Regulating the rate of mRNA degradation

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Science Signaling  04 Oct 2016:
Vol. 9, Issue 448, pp. ec231
DOI: 10.1126/scisignal.aal0209

Protein acetylation plays multiple roles in gene expression through modification of histones and transcription factors. Sharma et al. showed that the closely related histone acetyltransferases CBP and p300, as well as the histone deacetylases HDAC1 and HDAC2, can also influence gene expression through their effects on the deadenylation of poly(A)-modified messenger RNA [poly(A) mRNA] and thus on mRNA turnover. In an mRNA degradation assay using HeLa cells transfected with a globin mRNA reporter, inhibiting HDAC with trichostatin A (TSA) resulted in faster mRNA degradation. RNA sequencing of whole HeLa cell extracts showed that the half-lives of more than 7000 RNAs were reduced by TSA treatment but that the degradation of mRNAs for replication-dependent histone genes, which lack a poly(A) tail, was unaffected. TSA-induced poly(A) mRNA degradation was reduced in cell lines with siRNA knockdown of NOT1, a scaffolding component of the CCR4-CAF1-NOT enzyme complex that nonselectively deadenylates mRNA. CAF1a was specifically acetylated in HeLa cells by CBP and p300, as determined both in HeLa cells expressing tagged CAF1a and in vitro with purified recombinant proteins. Pharmacological inhibition of CBP decreased the rate of poly(A) mRNA degradation in both HeLa and Drosophila melanogaster S2 cells. Furthermore, HDAC1 or knockdown or overexpression in HEK293T cells supported its involvement in CAF1a deacetylation. Mutating the acetylated lysine residues in CAF1a to glutamine resulted in increased mRNA stability in the presence of TSA. Thus, acetylation appears to function as a mechanism to globally control mRNA turnover rates, which the authors suggest may be particularly important during cellular differentiation.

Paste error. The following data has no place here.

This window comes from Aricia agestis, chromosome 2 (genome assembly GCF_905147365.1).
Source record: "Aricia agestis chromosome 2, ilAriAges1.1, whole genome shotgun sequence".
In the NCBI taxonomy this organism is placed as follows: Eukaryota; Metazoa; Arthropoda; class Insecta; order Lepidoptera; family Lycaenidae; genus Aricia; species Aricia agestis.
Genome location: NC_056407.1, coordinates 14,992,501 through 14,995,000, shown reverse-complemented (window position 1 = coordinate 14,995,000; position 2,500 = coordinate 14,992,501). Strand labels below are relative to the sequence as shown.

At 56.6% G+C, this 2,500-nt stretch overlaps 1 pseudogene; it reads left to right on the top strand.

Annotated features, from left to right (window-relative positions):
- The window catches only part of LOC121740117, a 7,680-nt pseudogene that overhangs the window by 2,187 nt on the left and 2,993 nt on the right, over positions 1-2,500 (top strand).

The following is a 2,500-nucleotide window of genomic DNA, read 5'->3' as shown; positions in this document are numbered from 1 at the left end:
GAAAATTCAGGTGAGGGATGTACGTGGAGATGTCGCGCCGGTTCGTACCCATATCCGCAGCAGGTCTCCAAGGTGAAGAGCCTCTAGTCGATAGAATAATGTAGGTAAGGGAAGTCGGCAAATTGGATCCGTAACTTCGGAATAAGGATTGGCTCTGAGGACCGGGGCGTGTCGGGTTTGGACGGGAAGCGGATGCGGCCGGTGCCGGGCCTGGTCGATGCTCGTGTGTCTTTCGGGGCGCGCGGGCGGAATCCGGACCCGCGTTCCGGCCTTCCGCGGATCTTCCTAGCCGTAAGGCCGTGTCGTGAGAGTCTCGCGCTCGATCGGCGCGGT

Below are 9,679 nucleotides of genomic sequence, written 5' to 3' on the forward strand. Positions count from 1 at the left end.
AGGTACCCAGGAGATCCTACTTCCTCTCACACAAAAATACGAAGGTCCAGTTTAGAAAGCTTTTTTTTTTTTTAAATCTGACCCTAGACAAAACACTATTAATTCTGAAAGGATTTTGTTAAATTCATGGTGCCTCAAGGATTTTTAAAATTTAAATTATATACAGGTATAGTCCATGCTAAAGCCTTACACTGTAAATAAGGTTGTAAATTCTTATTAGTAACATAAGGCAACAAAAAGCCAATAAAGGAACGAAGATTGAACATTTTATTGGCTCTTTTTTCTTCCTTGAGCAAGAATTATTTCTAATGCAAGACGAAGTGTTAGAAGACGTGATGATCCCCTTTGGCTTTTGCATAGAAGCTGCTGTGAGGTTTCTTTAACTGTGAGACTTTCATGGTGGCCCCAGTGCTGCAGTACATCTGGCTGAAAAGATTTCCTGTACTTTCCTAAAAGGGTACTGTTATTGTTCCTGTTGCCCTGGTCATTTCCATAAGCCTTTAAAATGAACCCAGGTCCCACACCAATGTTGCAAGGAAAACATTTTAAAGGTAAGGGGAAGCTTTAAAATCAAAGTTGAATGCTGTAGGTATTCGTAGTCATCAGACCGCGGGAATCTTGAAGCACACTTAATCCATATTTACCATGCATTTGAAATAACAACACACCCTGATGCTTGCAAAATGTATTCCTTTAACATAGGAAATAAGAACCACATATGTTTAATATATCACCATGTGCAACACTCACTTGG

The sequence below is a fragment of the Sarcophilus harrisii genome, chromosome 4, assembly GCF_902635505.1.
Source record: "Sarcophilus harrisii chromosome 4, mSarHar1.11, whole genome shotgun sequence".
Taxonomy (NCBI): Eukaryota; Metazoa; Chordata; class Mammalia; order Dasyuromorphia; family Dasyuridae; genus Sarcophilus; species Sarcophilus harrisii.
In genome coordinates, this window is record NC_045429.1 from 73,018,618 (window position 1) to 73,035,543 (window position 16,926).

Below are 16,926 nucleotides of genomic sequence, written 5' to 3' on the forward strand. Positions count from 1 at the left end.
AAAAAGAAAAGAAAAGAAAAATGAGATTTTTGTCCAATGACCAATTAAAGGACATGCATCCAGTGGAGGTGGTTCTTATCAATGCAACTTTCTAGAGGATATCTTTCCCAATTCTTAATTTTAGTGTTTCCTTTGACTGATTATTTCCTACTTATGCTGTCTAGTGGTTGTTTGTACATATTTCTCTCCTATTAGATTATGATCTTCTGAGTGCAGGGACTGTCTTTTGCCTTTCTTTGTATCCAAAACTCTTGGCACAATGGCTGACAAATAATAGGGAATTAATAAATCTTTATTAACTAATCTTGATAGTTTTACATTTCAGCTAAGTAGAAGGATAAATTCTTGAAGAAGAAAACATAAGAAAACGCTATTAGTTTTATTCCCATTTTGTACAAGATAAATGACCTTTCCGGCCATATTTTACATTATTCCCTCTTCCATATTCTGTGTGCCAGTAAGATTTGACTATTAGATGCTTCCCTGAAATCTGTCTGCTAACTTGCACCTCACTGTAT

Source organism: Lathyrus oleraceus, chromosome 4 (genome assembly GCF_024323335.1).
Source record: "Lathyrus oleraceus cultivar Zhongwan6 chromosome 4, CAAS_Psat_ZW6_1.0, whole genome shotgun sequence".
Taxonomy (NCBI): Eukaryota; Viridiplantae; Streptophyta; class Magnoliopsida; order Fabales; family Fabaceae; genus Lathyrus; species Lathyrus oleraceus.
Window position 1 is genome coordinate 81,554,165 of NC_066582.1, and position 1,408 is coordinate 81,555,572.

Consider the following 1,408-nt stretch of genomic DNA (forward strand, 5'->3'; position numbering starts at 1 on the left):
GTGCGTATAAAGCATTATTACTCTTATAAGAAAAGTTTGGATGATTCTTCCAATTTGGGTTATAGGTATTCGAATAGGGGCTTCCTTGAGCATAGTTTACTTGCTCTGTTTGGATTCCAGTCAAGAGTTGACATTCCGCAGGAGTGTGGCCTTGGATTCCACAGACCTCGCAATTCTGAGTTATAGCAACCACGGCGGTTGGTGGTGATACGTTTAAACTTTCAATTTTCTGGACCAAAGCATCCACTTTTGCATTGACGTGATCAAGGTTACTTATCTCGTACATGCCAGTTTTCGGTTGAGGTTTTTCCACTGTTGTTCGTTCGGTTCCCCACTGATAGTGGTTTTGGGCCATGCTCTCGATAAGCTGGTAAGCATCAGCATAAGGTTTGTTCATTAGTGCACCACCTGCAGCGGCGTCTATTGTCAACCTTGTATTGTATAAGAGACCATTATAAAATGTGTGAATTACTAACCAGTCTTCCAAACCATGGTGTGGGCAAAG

S. Sharma, F. Poetz, M. Bruer, T. B. N. Ly-Hartig, J. Schott, B. Séraphin, G. Stoecklin, Acetylation-dependent control of global poly(A) RNA degradation by CBP/p300 and HDAC1/2. Mol. Cell 63, 927–938 (2016). [PubMed]

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